The ProBenBt project will provide a solid dataset on which to base a practical resistance management plan accompanying the European introduction of transgenic Bt-maize for its safe and sustainable use in Europe. Five work packages have been developed:
- WP1. Genetically differentiated populations of ECB/MCB and susceptibility
- WP2. F2-Screen of rare recessive Bt-resistance alleles and laboratory selection
of resistant ECB/MCB.
- WP3. Development of tools to detect resistance genes.
- WP4. Mode of action of Bt-toxin in ECB/MCB.
- WP5. Resistance management plan.
To ensure adequate coverage of all relevant topics, at least one specialised researcher of each large maize-producing European country will participate. Two associated scientists from abroad are also contributing specialised expertise.
The introduction into the EU market of transgenic Bt-maize, bearing a gene encoding an insecticidal endotoxin (Bt), has many benefits in increasing pest control while reducing use of insecticides. These benefits could be lost if the potential for the most destructive corn pests, the European- and Mediterranean corn borer (ECB/MCB) to develop Bt-resistance is ignored. To prolong the safe and efficacious use of Bt-maize, this joint EU project will support an unique combination of approaches.
A European-wide programme to monitor ECB/MCB susceptibility levels to Bt-toxins in populations of a member state, and determining initial allele frequencies at candidate resistance genes to which at least one project participant of each country will contribute.
Targeted investigations into various aspects of ECB/MCB genetics and Bt resistance. The results will create a solid dataset on which to base a practical resistance management plan.
DESCRIPTION OF THE WORK
The members of this FP5 joint EU project will focus their research activities on the following topics.
- monitoring Bt-susceptibility patterns in time and space.
- elucidating dispersal rates and genetic population structure of ECB
- measuring gene flow between different pheromone races of ECB.
- establishment of a central collection of specimens from all over
- distribution of research materials (Bt toxins, specimens, DNA) to
- determining initial allele frequencies at candidate resistance genes.
- development of resistant strains by laboratory selection.
- characterisation of resistance mechanisms.
- development of prognostic tools for determination of Bt-resistance
The members have been chosen with two objectives in mind. First is the necessity of having one specialised researcher in each European country to perform the basic susceptibility studies as demanded by the Scientific Committee on Plants (Opinion of the SCP on Bt - Resistance monitoring, expressed on 4 March 1999, http://ec.europa.eu/food/fs/sc/scp/out35_en.html), and to perform the additional F2-screens. Second is the need to cover all the basic topics in the ecological, biochemical, and molecular areas. To ensure adequate coverage of all relevant approaches, one scientist from Australia with an outstanding international reputation has been invited to participate as associated member (not EU funded), to bring to the project specialised expertise in the mapping and identification of Bt-resistance genes in laboratory-derived resistant strains, and one scientist from USA (sub-contracting) to include practical methodology of identifying rare, recessive resistance alleles in field populations and for bringing experience to develop resistance management plans, not available to Europe because of the regulatory situation.Timing of this research effort is crucial, for it must occur before Bt maize has been introduced in Europe.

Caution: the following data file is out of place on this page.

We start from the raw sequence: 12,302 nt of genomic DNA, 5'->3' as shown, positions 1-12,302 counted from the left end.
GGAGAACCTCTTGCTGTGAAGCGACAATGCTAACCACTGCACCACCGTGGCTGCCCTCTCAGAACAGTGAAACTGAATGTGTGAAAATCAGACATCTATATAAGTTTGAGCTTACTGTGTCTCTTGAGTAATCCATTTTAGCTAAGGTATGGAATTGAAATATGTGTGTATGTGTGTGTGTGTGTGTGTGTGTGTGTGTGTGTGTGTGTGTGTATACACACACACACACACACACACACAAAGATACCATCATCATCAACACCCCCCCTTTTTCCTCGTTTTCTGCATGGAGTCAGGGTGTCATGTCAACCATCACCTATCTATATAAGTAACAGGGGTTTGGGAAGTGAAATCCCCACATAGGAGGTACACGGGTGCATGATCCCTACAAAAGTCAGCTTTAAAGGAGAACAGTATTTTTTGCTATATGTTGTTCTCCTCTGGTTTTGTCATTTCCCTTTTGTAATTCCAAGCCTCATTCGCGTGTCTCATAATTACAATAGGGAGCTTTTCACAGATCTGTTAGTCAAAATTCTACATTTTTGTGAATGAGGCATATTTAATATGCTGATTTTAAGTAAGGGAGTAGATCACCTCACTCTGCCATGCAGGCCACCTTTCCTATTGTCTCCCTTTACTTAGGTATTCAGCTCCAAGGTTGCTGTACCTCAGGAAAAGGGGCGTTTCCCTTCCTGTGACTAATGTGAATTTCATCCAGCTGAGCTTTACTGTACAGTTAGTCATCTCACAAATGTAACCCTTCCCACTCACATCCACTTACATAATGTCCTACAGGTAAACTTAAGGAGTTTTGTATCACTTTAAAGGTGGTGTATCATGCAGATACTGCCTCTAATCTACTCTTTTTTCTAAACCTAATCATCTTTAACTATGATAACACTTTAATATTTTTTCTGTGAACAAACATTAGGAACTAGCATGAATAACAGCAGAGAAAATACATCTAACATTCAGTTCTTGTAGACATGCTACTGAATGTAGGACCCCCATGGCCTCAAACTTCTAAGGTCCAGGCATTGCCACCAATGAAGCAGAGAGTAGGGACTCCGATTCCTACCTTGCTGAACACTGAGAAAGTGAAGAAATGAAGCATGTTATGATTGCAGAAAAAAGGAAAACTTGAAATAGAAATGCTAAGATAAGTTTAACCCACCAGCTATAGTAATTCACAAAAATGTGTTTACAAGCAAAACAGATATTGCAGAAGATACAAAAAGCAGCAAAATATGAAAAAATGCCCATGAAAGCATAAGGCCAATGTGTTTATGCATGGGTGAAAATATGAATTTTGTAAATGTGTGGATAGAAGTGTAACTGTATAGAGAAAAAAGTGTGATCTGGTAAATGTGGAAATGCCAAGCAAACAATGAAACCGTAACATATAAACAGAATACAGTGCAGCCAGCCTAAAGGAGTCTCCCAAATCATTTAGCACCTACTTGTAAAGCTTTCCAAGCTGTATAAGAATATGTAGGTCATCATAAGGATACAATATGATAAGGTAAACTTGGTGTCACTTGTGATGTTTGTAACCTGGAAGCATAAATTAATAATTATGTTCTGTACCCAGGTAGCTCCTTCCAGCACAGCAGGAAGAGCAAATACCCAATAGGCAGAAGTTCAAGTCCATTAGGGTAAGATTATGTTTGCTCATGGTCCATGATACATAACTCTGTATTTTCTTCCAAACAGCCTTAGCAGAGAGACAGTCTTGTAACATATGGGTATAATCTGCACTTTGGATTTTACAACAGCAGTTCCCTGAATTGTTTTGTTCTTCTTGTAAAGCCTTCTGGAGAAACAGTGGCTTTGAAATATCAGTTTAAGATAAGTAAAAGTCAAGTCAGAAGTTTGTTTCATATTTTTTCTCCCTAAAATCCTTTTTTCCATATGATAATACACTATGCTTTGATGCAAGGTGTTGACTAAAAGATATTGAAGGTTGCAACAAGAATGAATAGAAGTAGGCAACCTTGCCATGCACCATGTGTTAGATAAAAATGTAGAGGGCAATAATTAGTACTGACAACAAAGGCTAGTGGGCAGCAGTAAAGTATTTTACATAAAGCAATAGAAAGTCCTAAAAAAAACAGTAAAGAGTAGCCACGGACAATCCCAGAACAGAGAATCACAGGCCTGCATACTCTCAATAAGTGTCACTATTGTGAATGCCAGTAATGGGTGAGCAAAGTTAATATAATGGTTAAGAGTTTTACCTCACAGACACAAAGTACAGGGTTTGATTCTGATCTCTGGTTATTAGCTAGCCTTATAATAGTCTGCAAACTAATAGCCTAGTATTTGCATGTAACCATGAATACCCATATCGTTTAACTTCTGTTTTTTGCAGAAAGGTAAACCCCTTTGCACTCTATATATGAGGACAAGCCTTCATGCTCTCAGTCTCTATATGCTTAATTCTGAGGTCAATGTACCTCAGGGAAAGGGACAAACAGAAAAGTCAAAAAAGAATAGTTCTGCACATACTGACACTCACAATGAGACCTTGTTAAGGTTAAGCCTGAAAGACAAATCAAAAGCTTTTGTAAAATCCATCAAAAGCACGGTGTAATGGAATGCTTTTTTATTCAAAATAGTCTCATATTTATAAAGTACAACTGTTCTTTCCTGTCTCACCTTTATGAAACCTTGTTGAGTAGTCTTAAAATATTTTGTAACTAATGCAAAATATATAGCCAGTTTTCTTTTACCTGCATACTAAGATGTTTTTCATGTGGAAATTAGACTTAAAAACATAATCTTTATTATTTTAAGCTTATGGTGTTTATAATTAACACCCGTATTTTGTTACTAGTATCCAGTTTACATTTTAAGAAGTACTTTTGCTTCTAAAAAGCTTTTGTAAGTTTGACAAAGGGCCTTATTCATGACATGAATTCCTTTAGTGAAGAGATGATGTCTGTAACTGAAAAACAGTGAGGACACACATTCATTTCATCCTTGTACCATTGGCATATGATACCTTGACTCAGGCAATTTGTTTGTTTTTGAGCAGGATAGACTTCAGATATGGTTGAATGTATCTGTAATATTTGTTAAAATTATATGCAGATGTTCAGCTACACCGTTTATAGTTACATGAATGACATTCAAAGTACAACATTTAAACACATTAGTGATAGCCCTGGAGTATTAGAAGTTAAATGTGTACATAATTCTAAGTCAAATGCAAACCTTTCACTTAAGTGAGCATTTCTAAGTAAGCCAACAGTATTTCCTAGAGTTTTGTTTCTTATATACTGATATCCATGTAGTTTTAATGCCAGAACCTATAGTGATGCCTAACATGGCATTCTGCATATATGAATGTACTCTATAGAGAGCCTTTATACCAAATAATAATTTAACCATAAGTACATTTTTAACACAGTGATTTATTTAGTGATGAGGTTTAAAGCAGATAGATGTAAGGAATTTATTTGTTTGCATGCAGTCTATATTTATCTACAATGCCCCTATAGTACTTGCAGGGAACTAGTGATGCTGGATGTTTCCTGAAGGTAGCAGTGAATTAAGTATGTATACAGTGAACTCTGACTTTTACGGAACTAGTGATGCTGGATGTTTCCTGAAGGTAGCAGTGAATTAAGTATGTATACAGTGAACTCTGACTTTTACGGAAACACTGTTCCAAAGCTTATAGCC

The expertise will create innovative results:
- the first EU picture of baseline susceptibility of ECB/MCB to Bt
- the first set of initial allele frequencies of several candidate
- the first archival DNA bank of ECB/MCB, enabling retrospective analysis
of increase in actual resistance allele frequencies.
- a solid dataset on which to base a resistance management plan accompanying
the EU introduction of transgenic Bt-maize.
Chair of Biology V, Ecology, Ecotoxicology, Ecochemistry
Aachen University of Technology (RWTH)
52056 Aachen, Germany
Tel: +49-241-802 6677
Fax: +49-241-802 2182
Departamento de Biologia de Plantas
28006 Madrid, Spain
Tel: +34-91-561 1800
Fax: +34-91-562 7518
Dep. Genética, Fac. CC. Biológicas
Universitat de València
46100 Burjassot.València, Spain
Tel: +34 96-386 4506
Fax: +34 96-398 3029
Unité de Recherches de Luttle Biologique
INRA La Minière
78285 Guyancourt, France
Tel: +33 130-833 655
Fax: +33 130-438 097
Giuseppe Carlo Lozzia
Instituto di Entomologia agraria
Università degli Studi
20133 Milano, Italy
Tel: +39-02-5031 6751
Fax: +39-02-5031 6748
Department of Plant Protection
Slovak Agricultural University
94976 Nitra, Slovakia
Tel: +421-37-6508 253, 6508 255
Fax: +421-37-741 1451
Faculty of Geotechnical Sciences
Dep. of Plant Protection
Lab. of Applied Zoology and Parasitology
Aristotle University of Thessaloniki
54006 Thessaloniki, Greece
Tel: +30-31-998 853
Fax: +30-31-998 853
Fraunhofer Institute for Molecular Biology and
Applied Ecology (Fhg/IME)
Cryogenic storage - Environmental Specimen Bank
57377 Schmallenberg, Germany
Tel: +49-2972-302 301
Fax: +49-2972-302 319
Department of Genetics
University of Melbourne
3010 Victoria, Australia
Tel: +61-3-8344 6246
Fax: +61-3-8344 5139
Department of Entomology
University of Minnesota
MN 55108, USA
Tel: +1-612-624 5323
Fax: +1-612-625 5299
State Education and Research Institute
for Agriculture (SLFA)
Section Biotechnological Crop Protection
67435 Neustadt/Weinstrasse, Germany
Tel: +49-6321-671 482
Fax: +49-6321-671 222